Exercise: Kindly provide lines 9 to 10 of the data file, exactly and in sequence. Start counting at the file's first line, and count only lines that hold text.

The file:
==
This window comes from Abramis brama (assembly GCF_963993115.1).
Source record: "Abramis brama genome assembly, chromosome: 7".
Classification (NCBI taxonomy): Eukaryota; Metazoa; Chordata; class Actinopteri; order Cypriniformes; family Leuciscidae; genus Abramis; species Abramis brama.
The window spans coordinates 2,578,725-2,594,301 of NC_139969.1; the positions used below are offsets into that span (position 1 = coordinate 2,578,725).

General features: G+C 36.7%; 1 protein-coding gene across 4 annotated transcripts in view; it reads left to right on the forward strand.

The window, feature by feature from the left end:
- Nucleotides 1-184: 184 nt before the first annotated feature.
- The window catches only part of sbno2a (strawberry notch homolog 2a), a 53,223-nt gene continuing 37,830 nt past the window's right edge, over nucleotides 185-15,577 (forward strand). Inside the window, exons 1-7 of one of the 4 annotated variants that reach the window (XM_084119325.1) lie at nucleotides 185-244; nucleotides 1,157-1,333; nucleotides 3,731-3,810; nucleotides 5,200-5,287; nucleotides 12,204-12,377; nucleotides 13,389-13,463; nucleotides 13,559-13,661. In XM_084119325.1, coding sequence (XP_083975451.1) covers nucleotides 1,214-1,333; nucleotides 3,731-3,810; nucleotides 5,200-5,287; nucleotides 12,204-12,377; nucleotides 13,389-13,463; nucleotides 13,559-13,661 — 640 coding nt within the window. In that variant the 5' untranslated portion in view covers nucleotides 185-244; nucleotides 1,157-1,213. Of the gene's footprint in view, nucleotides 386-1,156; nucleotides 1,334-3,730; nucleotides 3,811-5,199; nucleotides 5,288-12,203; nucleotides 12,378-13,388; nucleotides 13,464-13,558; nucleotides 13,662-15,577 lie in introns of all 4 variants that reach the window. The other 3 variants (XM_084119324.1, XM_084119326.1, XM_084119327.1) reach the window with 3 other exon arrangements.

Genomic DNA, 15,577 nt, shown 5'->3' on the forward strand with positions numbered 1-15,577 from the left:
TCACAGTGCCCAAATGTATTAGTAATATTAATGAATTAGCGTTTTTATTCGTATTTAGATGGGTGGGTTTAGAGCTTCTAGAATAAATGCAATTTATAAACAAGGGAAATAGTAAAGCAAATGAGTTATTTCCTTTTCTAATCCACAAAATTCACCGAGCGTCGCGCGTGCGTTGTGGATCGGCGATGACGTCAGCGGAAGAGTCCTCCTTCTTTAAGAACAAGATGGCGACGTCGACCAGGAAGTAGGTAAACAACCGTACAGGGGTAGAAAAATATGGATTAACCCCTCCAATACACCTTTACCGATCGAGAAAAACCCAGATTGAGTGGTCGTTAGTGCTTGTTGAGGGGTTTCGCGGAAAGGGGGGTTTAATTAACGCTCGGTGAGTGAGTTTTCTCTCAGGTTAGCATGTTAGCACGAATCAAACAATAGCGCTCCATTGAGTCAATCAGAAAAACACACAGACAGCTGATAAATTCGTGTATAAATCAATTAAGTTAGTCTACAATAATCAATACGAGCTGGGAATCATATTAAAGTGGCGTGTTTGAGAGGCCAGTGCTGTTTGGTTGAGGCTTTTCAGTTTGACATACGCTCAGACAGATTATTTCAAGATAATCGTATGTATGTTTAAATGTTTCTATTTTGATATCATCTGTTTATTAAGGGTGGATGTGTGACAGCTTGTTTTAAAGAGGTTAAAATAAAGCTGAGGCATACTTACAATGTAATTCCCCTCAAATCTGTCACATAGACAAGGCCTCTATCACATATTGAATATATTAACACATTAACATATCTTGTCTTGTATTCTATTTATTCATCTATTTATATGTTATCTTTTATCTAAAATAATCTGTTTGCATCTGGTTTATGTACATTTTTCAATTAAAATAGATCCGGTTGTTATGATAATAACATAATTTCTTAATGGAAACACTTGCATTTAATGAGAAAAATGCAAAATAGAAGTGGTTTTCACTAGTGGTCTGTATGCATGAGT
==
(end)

Genomic DNA, 15,577 nt, shown 5'->3' on the forward strand with positions numbered 1-15,577 from the left:
TCACAGTGCCCAAATGTATTAGTAATATTAATGAATTAGCGTTTTTATTCGTATTTAGATGGGTGGGTTTAGAGCTTCTAGAATAAATGCAATTTATAAACAAGGGAAATAGTAAAGCAAATGAGTTATTTCCTTTTCTAATCCACAAAATTCACCGAGCGTCGCGCGTGCGTTGTGGATCGGCGATGACGTCAGCGGAAGAGTCCTCCTTCTTTAAGAACAAGATGGCGACGTCGACCAGGAAGTAGGTAAACAACCGTACAGGGGTAGAAAAATATGGATTAACCCCTCCAATACACCTTTACCGATCGAGAAAAACCCAGATTGAGTGGTCGTTAGTGCTTGTTGAGGGGTTTCGCGGAAAGGGGGGTTTAATTAACGCTCGGTGAGTGAGTTTTCTCTCAGGTTAGCATGTTAGCACGAATCAAACAATAGCGCTCCATTGAGTCAATCAGAAAAACACACAGACAGCTGATAAATTCGTGTATAAATCAATTAAGTTAGTCTACAATAATCAATACGAGCTGGGAATCATATTAAAGTGGCGTGTTTGAGAGGCCAGTGCTGTTTGGTTGAGGCTTTTCAGTTTGACATACGCTCAGACAGATTATTTCAAGATAATCGTATGTATGTTTAAATGTTTCTATTTTGATATCATCTGTTTATTAAGGGTGGATGTGTGACAGCTTGTTTTAAAGAGGTTAAAATAAAGCTGAGGCATACTTACAATGTAATTCCCCTCAAATCTGTCACATAGACAAGGCCTCTATCACATATTGAATATATTAACACATTAACATATCTTGTCTTGTATTCTATTTATTCATCTATTTATATGTTATCTTTTATCTAAAATAATCTGTTTGCATCTGGTTTATGTACATTTTTCAATTAAAATAGATCCGGTTGTTATGATAATAACATAATTTCTTAATGGAAACACTTGCATTTAATGAGAAAAATGCAAAATAGAAGTGGTTTTCACTAGTGGTCTGTATGCATGAGT